Trip Notes for May 31

Sunday, May 31: Ogii Lake, Mongolia 

7:23 The door of our yurt blew open in the middle of the night. It got pretty damn cold in the yurt with temperatures hovering around the freezing mark, a hole in the ceiling (so that smoke from the fire escapes), and a wood stove so inefficient that two logs burned in about 30 minutes. I stagger to the bathroom which is about 50m away from the yurt. It’s no warmer in the bathroom and there’s no hot water for a shower. This isn’t a surprise to me but others display varying levels of a crankiness.
8:30 There’s a very strong wind as we set off for the Orkhon Inscriptions Museum which houses artifacts from the 7th century when Turkic people resided in this area.




10:10 After 45 minutes at the museum we drive to Kharkhorin and stop at the Erdene Zuu Khiid Monestary. The monastery is interesting but I spend more time dealing with the souvenir vendors in the parking lot. Some of the items they’re offering are genuine antiques but the bulk of it is reproduction antiques, blatant fakes, knock-offs of western products (George Washington playing cards) or kitschy Russian and Mongolian gift items. I haggle for a while over a small brass lock in the shape of a horse but ultimately give up because the vendor won’t budge on the price and while haggling I notice the same “genuine antique” on display at two other stalls.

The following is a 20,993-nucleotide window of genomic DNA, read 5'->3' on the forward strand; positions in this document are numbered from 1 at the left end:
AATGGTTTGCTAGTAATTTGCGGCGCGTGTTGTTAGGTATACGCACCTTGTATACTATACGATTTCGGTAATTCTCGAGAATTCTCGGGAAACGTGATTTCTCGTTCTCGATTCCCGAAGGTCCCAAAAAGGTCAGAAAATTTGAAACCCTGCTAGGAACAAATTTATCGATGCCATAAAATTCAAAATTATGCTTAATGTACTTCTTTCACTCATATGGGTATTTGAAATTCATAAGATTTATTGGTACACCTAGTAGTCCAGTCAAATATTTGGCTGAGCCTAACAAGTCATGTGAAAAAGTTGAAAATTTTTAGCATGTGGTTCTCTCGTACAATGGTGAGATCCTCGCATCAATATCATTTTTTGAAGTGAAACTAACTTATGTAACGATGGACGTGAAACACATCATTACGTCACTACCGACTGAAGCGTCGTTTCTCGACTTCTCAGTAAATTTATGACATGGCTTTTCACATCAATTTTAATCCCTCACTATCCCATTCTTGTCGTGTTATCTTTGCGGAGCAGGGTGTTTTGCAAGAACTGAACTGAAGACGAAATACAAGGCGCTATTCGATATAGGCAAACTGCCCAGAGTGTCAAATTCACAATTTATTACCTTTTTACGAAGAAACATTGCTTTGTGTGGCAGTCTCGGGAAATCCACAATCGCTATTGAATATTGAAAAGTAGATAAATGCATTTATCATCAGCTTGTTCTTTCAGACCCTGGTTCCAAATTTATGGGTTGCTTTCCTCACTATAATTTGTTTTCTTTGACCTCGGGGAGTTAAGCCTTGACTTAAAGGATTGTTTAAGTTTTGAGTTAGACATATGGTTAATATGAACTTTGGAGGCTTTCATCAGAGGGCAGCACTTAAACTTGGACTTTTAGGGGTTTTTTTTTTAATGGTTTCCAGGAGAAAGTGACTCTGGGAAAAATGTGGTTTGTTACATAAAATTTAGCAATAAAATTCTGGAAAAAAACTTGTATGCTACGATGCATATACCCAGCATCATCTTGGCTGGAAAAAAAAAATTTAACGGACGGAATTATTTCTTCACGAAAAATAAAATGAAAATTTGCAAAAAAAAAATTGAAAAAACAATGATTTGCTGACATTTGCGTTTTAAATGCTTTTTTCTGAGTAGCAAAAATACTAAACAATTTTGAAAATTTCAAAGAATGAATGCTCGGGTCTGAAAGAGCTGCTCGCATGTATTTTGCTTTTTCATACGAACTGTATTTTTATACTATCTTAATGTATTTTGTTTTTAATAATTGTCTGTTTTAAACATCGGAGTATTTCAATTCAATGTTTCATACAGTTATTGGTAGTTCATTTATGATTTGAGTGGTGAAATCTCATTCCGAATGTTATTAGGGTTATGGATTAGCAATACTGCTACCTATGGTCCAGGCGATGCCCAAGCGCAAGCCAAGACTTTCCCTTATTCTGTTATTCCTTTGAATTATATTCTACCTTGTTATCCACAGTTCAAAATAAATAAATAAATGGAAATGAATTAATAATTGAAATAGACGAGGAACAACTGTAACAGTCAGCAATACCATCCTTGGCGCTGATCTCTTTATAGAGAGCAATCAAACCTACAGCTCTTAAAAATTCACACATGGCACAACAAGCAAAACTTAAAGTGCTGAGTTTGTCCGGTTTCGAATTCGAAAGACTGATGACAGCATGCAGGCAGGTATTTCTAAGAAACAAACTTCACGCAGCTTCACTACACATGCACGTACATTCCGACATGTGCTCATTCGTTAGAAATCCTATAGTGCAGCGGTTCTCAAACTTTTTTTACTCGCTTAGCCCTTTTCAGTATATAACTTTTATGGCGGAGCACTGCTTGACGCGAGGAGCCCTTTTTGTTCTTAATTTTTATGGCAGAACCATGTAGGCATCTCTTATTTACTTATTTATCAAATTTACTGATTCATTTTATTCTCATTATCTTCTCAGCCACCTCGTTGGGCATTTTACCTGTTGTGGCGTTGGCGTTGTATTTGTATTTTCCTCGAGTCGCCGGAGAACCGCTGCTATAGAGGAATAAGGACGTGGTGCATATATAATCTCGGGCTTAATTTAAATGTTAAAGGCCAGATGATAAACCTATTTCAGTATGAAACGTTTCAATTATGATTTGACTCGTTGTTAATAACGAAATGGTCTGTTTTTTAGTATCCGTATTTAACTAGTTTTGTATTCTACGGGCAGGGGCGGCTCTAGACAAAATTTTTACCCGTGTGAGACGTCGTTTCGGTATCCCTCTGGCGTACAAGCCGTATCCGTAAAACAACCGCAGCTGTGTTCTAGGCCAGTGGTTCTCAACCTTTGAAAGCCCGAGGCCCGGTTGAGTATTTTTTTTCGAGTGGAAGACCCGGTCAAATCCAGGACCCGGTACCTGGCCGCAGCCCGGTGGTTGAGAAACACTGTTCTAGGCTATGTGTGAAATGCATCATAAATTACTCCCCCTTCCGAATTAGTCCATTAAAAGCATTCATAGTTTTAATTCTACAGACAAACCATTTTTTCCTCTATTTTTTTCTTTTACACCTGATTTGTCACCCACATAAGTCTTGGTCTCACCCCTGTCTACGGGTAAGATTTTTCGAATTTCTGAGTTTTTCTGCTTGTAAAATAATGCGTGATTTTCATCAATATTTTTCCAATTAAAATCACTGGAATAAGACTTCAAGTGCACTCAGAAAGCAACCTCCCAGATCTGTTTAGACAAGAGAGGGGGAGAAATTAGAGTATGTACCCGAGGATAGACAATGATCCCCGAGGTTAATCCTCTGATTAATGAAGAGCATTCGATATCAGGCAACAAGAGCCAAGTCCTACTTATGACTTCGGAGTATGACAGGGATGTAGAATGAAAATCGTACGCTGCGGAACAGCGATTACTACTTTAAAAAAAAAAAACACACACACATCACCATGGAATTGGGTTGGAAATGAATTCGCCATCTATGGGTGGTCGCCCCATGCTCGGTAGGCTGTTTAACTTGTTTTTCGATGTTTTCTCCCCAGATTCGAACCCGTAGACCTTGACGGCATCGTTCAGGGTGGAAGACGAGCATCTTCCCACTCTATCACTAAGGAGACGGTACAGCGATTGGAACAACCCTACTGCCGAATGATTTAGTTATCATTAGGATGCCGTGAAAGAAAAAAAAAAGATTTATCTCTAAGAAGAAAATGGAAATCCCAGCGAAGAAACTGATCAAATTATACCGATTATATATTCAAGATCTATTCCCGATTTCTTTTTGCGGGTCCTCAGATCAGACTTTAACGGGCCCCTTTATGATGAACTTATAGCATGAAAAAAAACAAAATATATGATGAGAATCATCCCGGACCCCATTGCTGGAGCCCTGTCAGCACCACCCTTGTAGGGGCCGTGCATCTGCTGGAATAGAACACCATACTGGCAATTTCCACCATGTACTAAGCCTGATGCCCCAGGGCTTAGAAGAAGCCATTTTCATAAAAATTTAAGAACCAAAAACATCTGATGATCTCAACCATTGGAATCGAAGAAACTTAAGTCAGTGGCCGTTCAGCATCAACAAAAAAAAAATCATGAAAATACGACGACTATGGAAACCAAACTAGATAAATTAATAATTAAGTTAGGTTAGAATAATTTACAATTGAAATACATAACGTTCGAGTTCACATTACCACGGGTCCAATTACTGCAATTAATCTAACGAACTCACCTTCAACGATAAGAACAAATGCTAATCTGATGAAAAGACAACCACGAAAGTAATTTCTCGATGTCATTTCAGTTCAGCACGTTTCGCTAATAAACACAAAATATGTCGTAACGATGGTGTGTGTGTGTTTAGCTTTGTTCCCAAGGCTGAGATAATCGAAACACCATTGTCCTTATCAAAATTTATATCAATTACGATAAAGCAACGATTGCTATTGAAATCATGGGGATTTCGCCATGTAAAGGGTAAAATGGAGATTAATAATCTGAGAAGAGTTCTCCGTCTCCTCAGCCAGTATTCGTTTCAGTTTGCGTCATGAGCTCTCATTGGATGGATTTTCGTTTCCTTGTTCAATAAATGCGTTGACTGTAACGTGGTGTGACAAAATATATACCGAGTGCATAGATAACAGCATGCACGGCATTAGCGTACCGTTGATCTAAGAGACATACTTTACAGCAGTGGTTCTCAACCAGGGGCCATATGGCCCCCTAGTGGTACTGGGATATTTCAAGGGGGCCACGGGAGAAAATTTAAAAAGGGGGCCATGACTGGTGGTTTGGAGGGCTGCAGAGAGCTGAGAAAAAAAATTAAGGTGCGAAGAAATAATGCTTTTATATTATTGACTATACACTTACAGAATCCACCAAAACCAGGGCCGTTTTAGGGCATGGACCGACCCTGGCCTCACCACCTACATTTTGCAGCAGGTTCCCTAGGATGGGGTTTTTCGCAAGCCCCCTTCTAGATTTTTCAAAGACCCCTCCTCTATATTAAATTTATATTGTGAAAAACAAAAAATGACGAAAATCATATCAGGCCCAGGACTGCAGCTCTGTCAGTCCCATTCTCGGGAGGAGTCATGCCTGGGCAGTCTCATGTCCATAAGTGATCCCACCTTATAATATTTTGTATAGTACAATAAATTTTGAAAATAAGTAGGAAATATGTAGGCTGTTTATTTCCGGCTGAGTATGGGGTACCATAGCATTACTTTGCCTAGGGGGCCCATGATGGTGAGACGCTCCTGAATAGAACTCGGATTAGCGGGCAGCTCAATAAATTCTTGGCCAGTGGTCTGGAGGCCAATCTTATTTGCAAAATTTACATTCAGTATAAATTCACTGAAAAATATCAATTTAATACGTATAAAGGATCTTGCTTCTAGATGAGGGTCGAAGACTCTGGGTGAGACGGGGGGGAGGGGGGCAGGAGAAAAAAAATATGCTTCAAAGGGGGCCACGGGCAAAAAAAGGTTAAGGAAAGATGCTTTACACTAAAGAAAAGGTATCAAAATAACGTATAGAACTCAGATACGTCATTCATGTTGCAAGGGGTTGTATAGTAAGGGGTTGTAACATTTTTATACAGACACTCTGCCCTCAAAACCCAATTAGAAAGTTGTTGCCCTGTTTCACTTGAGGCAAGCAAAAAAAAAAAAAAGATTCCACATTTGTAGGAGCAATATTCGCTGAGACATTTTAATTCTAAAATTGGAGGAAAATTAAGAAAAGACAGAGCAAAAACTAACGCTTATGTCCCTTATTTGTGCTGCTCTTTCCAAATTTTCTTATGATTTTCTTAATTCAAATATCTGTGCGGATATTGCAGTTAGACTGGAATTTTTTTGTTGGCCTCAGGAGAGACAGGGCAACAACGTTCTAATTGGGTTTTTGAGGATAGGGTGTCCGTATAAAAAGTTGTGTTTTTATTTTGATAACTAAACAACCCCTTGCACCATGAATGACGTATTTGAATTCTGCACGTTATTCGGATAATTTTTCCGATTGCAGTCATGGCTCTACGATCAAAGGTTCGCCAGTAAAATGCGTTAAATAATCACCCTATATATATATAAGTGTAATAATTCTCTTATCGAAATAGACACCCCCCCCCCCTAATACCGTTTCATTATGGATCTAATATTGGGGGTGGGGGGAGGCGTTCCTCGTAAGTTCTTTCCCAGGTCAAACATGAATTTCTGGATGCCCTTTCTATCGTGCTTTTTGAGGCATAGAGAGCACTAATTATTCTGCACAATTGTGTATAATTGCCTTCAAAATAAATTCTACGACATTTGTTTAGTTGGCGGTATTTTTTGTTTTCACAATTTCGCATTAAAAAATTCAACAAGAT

12:40 We stop for lunch in Kharkhorin where I have fried dumplings. So good.
1:30 One of the cook groups (not mine) shops for food in the local market which consists of one main building and many independent vendors operating out of old shipping containers. I pick up a fleece lined wool hat for about CA$5. This was worth its weight in gold a few days later.
2:00 No trip to Kharkhorin is complete without a stop at the Kharkhorin Museum which turns to be very well done. The exhibits are interesting, the guide is fluent in English, and they have the backpacker’s holy trinity: free wifi, good coffee, and Western style bathrooms.
3:30 We reach our second ger camp. This one is even nicer than the first. A boy came around to the ger just after we checked in and lit a roaring fire in our stove. It went out within 15 minutes. I decide not to complain but just deal with it myself after dinner.


7:00 It rains all evening but we are warm and dry in the central lodge, enjoying what was billed as beef stew. I’m skeptical. We’ve driven past thousands of horses over the last few days. What Mongolian nomad needs 100 horses for sport or transportation?
11:10 I re-light our fire twice before giving up. The stove isn’t drawing air and a raging fire self extinguishes within 15 minutes.
11:40 With temperatures around the freezing mark we’re getting a quick introduction into the life of the Mongolian nomads.

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